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Mol Microbiol. 2009 May;72(4):931-46. doi: 10.1111/j.1365-2958.2009.06695.x. Epub 2009 Apr 14.

Biosynthesis of the red pigment bikaverin in Fusarium fujikuroi: genes, their function and regulation.

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Institut für Botanik, Schlossgarten 3, Westfälische Wilhelms-Universität Münster, D-48149 Münster, Germany.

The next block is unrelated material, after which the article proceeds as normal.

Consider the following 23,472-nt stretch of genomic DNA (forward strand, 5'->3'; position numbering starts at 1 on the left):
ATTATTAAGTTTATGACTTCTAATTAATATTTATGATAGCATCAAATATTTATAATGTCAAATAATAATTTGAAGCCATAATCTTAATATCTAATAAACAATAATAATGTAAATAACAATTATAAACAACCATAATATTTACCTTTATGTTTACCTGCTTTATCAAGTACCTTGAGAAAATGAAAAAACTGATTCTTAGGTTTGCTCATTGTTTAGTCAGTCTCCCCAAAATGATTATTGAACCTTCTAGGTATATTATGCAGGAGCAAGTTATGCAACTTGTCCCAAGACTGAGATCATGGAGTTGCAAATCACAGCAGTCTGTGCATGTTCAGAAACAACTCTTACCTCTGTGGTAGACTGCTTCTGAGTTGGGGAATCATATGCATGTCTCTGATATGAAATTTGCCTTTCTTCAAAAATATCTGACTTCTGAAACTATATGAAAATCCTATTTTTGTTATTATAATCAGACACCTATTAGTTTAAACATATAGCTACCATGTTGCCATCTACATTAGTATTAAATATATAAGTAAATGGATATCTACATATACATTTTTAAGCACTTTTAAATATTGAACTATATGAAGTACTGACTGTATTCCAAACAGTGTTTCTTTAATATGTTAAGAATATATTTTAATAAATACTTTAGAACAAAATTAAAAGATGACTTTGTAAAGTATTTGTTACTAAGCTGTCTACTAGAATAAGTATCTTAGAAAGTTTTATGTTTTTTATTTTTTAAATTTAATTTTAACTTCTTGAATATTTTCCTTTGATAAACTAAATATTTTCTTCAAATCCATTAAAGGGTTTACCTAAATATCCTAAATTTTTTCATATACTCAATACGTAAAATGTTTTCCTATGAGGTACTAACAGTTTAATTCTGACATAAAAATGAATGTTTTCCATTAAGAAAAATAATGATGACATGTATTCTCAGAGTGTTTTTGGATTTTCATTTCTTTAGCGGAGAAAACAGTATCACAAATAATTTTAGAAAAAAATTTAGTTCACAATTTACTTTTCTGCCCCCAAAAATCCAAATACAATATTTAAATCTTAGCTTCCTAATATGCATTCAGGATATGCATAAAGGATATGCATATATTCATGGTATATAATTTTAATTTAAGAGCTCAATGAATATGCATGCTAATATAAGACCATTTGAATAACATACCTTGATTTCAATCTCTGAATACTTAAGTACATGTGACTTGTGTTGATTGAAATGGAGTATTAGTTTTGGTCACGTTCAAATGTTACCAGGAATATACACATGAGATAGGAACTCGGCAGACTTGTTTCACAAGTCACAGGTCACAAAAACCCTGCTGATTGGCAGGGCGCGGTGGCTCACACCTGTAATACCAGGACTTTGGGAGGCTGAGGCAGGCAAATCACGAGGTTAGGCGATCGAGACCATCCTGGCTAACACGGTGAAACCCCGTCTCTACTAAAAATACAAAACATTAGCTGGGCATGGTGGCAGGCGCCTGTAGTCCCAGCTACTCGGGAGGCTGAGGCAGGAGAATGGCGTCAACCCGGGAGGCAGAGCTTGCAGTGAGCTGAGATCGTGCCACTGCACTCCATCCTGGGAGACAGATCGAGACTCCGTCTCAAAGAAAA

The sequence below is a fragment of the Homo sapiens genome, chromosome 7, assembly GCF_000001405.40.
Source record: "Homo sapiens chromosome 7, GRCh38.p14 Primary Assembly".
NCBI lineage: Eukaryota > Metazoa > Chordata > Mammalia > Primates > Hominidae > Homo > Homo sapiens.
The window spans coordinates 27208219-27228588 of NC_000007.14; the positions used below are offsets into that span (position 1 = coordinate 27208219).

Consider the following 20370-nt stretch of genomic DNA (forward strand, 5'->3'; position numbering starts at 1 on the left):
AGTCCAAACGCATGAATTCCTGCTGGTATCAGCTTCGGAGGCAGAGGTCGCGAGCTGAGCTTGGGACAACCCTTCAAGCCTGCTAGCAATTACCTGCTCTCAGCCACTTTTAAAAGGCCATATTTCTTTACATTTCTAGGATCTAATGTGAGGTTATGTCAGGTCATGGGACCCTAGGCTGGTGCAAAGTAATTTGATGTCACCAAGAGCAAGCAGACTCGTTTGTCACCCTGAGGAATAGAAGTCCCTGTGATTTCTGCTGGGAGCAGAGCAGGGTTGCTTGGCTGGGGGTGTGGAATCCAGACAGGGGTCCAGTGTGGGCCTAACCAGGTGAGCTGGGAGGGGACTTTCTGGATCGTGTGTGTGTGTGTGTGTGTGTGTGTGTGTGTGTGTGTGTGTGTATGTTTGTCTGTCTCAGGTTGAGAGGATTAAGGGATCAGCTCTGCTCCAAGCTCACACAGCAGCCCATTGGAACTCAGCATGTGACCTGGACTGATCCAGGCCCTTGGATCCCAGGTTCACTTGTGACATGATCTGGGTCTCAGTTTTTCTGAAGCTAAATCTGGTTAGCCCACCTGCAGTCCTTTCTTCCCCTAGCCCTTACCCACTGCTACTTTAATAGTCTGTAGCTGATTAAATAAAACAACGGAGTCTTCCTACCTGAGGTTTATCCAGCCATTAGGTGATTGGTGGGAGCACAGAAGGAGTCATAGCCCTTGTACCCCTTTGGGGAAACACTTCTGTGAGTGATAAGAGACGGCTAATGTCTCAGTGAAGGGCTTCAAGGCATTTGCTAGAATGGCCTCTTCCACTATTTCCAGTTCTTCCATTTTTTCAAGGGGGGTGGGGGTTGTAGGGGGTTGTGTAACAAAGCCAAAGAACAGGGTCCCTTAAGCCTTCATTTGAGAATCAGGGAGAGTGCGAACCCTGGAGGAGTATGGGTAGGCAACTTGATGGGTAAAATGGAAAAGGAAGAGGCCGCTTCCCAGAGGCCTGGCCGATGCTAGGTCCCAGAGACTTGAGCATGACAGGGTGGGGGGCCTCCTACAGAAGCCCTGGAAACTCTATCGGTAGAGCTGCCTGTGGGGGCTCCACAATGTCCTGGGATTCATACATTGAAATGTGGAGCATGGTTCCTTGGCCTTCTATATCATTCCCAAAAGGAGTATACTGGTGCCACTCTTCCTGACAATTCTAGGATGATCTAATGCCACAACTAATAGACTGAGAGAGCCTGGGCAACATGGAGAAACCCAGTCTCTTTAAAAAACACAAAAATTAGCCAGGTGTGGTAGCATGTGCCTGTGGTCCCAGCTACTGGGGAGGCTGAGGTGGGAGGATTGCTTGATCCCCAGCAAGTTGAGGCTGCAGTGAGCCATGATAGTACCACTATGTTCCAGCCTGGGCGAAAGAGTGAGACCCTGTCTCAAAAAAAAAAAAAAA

Fusarium secondary metabolites are structurally diverse, have a variety of activities and are generally poorly understood biosynthetically. The F. fujikuroi polyketide synthase gene bik1 was previously shown to be responsible for formation of the mycelial pigment bikaverin. Here we present the characterization of five genes adjacent to bik1 as encoding a putative FAD-dependent monooxygenase (bik2), an O-methyltransferase (bik3), an NmrA-like protein (bik4), a Zn(II)2Cys6 transcription factor (bik5) and an MFS transporter (bik6). Deletion of each gene resulted in total loss or significant reduction of bikaverin synthesis. Expression studies revealed that all bik genes are repressed by high amounts of nitrogen in an AreA-independent manner and are subject to a time- and pH-dependent regulation. Deletion of the pH regulatory gene pacC resulted in partial derepression while complementation with a dominant active allele resulted in repression of bik genes at acidic ambient pH. Transcription of all bik genes in strains lacking bik1, bik2 or bik3 was essentially eliminated, while transcription of some bik genes was detected in strains lacking bik4, bik5 or bik6. Thus, bikaverin synthesis is regulated by a complex regulatory network. Understanding how different factors influence the synthesis of this model secondary metabolite will aid understanding secondary metabolism in general.

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